Ohio State faculty member Chris Simons leads the university's Food Perception and Liking Laboratory, an innovative space that is providing important industry connections for students.
Which coffee is better?
It seems like a simple kind of question, but the quest to figure out what people like and why has led Ohio State faculty member Chris Simons and his students into the cutting edge of sensory science. And at the same time, the students at the helm of important professional experiences that’s helping launch them into careers in the field.
Ohio State students are gaining these experiences at the university’s Food Perception and Liking Laboratory, which Simons says is the only academic lab of its kind in the country. The lab is used to explore people’s food and drink preferences, a big deal for an industry that sees 60 to 85 percent of its new products fail each year.
Traditional food testing strips away any distractions in a lab environment, Simons said. But that’s not how people experience food in the real world.
“When you do real classical sensory (testing), you’ve got them in isolation booths, and they’re very carefully sipping this beverage, and then thinking about it very intensely, but most people don’t drink soda that way,” said Doug Holt, a senior manager in chemistry and sensory science for Dr. Pepper Snapple Group, which has partnered with Simons’ lab on research. “The stuff that’s coming out of (Simons’) lab is really very new, very cutting edge.”
A new way of testing
The sensory lab, a part of the College of Food, Agricultural, and Environmental Sciences, upends the existing ways food is tested. Student researchers use large screens, video footage and aroma to mimic a real-world setting – for example, a coffee shop – in a controlled way that, Simons hopes, will produce more reliable data and insights into human behavior and research practices.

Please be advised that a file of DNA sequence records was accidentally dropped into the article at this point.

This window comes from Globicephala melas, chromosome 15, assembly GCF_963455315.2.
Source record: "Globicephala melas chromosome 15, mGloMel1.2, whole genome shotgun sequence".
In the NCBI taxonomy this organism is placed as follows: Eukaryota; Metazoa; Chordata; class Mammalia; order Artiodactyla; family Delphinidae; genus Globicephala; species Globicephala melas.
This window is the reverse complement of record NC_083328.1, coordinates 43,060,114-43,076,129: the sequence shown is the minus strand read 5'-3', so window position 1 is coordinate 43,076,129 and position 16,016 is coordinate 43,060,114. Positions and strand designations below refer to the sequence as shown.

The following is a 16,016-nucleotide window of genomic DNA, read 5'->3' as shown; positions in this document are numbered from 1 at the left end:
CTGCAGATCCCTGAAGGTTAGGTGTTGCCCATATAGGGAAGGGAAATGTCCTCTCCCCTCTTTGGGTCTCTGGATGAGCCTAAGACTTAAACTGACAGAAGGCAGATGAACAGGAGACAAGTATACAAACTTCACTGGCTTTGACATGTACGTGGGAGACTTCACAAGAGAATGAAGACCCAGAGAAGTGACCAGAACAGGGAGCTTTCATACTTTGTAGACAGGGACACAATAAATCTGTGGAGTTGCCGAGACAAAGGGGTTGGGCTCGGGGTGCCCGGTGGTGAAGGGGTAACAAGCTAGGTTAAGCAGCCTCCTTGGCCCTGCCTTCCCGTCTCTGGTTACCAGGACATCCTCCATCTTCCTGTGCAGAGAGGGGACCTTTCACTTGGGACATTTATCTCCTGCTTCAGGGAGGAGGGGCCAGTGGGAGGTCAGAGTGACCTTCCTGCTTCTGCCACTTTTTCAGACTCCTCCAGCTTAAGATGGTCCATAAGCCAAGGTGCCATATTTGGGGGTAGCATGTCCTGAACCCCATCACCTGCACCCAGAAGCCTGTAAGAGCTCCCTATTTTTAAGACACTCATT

That’s a draw for companies and students alike. Rebecca Liu, now a sensory scientist for a company called Impossible Foods, came to Ohio from California to study in part because of the immersive lab. Instead of studying food through human subjects, “In (Simons’) lab, the philosophy is more the reverse, using food as a medium to study human behavior, and I thought that was really interesting,” she said.
“I was looking for something refreshing, and really different, and that’s what really drew me to the lab.”
Graduate student Mackenzie Hannum said the sensory lab provided another huge benefit – the opportunity to take the lead in the lab and have hands on experiences. Hannum and other students are empowered to develop the parameters of the research and the design of the studies.
“When it comes to execution, it’s all on you, which I think really developed in me personally a lot of confidence in my abilities,” Hannum said.
Both Hannum and Liu also noted how well-known Simons and the lab are in the food industry, and how their work draws the attention of potential employers.
“That was definitely very eye-catching,” Liu said.
Hannum noted that research in the virtual space is a rapidly growing trend, and her research helps her make connections in the food industry. “For me as a student, I mean that’s huge, that gives me an ‘in,’ that gives me a way to communicate and network with professionals.”
Liu agreed: “I wouldn’t be where I am here (with Impossible Foods) if I didn’t go to Ohio State.”